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A Neverending Land

A Neverending Land

Russia has a rich, vibrant array of indigenous cultures. But those people don't have it so well.
By Samia Madwar
May 31
2016
From the May 2016 Issue

Russia’s Extreme North—roughly equivalent to what we’d call the Far North in Canada today—is not a region that can be demarcated by a simple line of latitude; instead, it’s a combination of states and autonomous okrugs in the North and Far East. And if you thought Canada’s North was big, take a close look at a map: Russia’s western and eastern borders are almost literally halfway across the world from each other.

“To put it this way, if you want to fly from Moscow to Russia’s farthest eastern place, Anadyr, in Chukotka, you have to take an eight-and-a-half, sometimes nine-hour domestic flight,” says Gayla Morrell, who is part Komi, and as a child spent summers with her grandmother, living closely with the nomadic Nenets. “When you fly . . . you see this vast land. It looks unpopulated, but in reality, people live there.” 

There are 41 documented indigenous groups in Russia, numbering 250,000 people, and covering nearly two-thirds of the country. To the northwest, in the Kola Peninsula, are the Sámi, whose homeland stretches into northern Finland, Sweden, and Norway. In the far east, the Yupik, also known as Eskimos, share ancestors with Yup’ik in Alaska and Inuit in northern Canada.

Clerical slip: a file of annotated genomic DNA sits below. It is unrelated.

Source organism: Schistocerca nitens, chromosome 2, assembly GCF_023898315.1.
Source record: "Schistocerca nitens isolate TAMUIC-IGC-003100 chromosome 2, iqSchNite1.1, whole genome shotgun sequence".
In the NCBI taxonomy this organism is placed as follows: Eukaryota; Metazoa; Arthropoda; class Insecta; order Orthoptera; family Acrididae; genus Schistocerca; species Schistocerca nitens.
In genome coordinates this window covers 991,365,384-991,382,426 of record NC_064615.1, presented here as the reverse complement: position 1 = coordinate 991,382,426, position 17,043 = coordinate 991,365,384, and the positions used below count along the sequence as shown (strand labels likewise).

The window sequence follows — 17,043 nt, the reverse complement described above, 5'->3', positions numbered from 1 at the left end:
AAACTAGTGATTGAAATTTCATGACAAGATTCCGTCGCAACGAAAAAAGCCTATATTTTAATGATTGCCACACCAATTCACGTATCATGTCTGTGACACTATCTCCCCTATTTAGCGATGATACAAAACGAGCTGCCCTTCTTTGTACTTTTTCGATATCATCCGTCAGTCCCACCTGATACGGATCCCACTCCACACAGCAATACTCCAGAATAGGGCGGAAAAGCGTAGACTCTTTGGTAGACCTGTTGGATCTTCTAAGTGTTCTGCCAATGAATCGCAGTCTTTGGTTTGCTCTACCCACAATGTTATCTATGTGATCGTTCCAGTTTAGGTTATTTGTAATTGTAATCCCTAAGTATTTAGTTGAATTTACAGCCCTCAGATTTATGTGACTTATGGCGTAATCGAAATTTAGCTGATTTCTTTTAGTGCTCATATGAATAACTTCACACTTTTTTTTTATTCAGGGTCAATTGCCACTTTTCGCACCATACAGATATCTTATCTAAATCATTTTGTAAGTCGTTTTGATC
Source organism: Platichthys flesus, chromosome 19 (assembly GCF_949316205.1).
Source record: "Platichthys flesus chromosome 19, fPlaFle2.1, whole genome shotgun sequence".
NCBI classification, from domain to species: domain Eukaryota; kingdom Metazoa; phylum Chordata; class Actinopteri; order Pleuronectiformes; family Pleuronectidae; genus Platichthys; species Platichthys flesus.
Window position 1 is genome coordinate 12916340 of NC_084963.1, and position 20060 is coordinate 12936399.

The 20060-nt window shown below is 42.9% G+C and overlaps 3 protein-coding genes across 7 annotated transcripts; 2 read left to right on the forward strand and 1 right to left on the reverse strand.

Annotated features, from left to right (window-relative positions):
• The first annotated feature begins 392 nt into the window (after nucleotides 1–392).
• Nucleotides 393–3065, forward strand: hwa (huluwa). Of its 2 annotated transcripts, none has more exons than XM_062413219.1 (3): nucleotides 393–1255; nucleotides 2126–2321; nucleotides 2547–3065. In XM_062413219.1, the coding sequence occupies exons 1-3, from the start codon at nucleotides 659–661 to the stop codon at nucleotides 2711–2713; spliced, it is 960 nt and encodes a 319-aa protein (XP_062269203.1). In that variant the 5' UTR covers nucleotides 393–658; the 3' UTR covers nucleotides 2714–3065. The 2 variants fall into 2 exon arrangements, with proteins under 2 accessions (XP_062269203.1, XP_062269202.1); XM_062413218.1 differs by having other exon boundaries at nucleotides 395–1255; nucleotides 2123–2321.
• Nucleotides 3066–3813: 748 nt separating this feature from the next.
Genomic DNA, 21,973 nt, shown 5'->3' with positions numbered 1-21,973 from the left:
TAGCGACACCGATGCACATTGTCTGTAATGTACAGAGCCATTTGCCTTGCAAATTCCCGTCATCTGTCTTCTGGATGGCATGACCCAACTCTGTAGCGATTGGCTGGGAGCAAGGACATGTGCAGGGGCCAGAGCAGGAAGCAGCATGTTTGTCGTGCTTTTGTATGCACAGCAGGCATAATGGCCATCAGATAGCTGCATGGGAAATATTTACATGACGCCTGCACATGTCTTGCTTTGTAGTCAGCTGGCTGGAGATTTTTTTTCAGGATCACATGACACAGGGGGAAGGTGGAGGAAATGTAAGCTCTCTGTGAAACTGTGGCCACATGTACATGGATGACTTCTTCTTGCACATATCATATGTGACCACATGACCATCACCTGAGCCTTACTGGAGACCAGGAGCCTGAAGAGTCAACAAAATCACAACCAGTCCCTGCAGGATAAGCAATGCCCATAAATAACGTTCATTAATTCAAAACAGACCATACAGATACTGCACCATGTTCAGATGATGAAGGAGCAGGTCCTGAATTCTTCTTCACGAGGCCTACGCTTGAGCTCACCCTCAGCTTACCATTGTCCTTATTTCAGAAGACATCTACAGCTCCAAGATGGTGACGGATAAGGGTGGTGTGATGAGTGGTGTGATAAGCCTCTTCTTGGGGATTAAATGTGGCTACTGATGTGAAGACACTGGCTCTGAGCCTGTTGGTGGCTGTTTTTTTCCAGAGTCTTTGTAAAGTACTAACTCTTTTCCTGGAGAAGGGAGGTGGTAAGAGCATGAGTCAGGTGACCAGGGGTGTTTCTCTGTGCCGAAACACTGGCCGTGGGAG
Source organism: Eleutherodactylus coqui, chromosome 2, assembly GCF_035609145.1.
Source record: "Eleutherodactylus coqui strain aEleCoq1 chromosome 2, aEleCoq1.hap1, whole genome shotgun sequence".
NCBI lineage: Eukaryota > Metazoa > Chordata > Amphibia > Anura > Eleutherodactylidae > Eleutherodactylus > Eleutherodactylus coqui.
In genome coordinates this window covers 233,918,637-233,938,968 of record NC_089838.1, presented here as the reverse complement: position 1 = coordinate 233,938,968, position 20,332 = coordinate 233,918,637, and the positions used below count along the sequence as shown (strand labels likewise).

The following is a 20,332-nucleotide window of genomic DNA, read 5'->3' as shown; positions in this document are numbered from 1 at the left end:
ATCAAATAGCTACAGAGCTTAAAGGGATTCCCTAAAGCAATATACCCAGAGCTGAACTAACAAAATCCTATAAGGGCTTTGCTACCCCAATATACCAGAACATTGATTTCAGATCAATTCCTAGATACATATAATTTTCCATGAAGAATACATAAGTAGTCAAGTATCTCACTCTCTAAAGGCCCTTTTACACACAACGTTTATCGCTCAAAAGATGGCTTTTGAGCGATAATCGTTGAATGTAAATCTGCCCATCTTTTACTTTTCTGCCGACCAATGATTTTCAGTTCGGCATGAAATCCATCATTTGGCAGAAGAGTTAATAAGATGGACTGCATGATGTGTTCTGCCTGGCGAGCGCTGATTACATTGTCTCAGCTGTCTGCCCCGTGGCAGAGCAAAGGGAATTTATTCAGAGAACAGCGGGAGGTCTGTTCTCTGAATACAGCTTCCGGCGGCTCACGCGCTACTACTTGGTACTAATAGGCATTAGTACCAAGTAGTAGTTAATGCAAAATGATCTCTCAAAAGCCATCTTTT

Yet when it comes to national or regional politics, natural resource use, or industrial development, Russia’s indigenous peoples are often the least heard. The Nenets, for instance, who number about 50,000, have no claim to their lands on the Yamal peninsula, nor any say in the $27-billion LNG facility and deepwater port being built at Sabetta on the Gulf of Ob. 

In July 2012, Russia passed a law declaring non-profits that accept foreign funding to be “foreign agents,” placing them under suspicion. Since indigenous groups such as the Sámi sometimes cooperate with their counterparts in neighbouring countries, that law targets them. In November of that same year, Russian president Vladimir Putin suspended the Russian Association for Indigenous Peoples of the North, or RAIPON. It was allowed to reopen in 2013. 

Morrell, a photographer and artist, spends most of her time travelling through Russia’s North and Far East, documenting the indigenous groups and cultures who live on the land.

“The problem with indigenous people here is they have no knowledge of their rights,” says Morrell. That is, they know the Russian constitution contains vaguely-worded laws that protect indigenous cultures and their rights to their traditional ways of life, but they have no way of ensuring they are implemented. “People in the western Arctic”—places like Sweden, Canada, or Alaska—“they have access to all these instruments, and there are a lot of NGOs and organizations that protect their rights. That contrasts the Canadian and American Arctic and [other circumpolar nations] from what’s happening here.”

But she finds hope in the people she encounters in her travels. One of them is Atsynga Letykai, a Chukchi throat singer, dancer, philosopher, and activist. Letykai visits communities in Russia’s North and Far East, educating them on their rights. “She dedicates all her life to making the life of people in Russia’s Arctic better,” says Morrell.